Katie Bascuas is an associate editor at Associations Now in Washington, DC.
After two devastating earthquakes hit Nepal this spring, leaving thousands injured and crumbling the country's infrastructure, associations from around the globe stepped in to help with recovery efforts.
When disaster struck Nepal, associations there and around the world swung into action.
The 7.9-magnitude earthquake that hit the country in April left more than 7,000 people dead and more than 14,000 injured, and it created catastrophic damage to the Southeast Asian country's cities and villages. Three weeks later, a second quake hit, adding to the destruction and death toll.
Here's how a handful of groups called on their members' expertise to help in the recovery process:
The Internet Society Nepal helped to restore internet access and electricity by donating connection equipment to Nepal police. The group, which is a chapter of the Internet Society and has been working on internet-related projects in Nepal since 2007, donated chargers, inverters, solar panels, and batteries to help support rescue efforts.
The International Network of Crisis Mappers, a group of tech-savvy volunteers who use social media, satellite imagery, and other types of digital data to aid in disaster response and recovery, helped coordinate a group of volunteers who created digital maps and Google docs indicating areas where help was needed. Volunteers could, for example, parse social media posts to determine that a village needed blankets, pinpoint various locations where people were stranded, or determine the identities of some of the missing.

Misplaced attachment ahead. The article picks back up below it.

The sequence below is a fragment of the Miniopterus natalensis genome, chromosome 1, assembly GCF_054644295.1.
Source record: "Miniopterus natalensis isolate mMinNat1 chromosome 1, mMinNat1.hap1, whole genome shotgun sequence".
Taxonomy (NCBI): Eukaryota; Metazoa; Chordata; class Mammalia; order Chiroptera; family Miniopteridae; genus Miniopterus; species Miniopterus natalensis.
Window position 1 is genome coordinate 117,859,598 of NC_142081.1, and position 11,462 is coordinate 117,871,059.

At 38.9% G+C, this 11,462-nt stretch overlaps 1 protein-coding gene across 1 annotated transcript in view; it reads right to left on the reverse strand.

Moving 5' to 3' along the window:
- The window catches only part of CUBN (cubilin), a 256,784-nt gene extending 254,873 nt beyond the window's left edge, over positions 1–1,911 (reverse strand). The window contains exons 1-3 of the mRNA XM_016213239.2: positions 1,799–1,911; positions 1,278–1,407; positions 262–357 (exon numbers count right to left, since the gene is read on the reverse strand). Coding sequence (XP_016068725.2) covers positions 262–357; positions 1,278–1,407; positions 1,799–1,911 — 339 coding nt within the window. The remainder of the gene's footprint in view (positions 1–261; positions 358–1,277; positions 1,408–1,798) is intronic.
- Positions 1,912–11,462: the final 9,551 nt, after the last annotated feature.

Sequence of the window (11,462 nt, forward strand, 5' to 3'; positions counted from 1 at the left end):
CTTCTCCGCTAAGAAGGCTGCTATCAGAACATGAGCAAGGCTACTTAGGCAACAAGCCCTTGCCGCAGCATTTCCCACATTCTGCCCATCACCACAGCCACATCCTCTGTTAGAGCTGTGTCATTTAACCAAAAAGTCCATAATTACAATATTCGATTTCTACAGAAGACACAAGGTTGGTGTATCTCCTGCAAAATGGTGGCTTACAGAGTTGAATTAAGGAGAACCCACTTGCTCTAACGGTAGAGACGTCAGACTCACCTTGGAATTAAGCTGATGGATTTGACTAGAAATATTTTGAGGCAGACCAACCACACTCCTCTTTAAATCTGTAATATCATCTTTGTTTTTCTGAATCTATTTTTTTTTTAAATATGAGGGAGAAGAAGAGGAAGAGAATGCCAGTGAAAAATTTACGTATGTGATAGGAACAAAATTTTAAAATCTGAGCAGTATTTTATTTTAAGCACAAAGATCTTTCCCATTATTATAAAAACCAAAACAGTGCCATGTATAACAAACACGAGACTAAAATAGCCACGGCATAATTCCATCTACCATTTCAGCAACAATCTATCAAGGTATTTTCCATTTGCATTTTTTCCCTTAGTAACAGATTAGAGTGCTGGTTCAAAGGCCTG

Just days after the first quake, the American Society of Nepalese Engineers, along with the American Nepal Medical Foundation and the Computer Association of Nepal-USA, released a position paper detailing the challenges Nepal would face as a result of a large-magnitude earthquake as well as several recommendations to help minimize destruction and loss. Despite its release just after the quake, the paper's recommendations are useful and provide an overview of the status of earthquake preparedness in Nepal. The groups wrote: "We hope this paper will contribute to needed discussions on future efforts of preparedness."
Together, the Adventure Travel Trade Association and Outdoor Industry Association launched AdventureWeek Rebound Nepal to help rebuild one of the country's largest sources of revenue: tourism. The trip was created for tour operators, travel agents, media, and industry experts with experience in destination recovery so they could provide strategy and support around reinvigorating Nepal's adventure tourism industry.
[This article was originally published in the Associations Now print edition, titled "Disaster Relief."]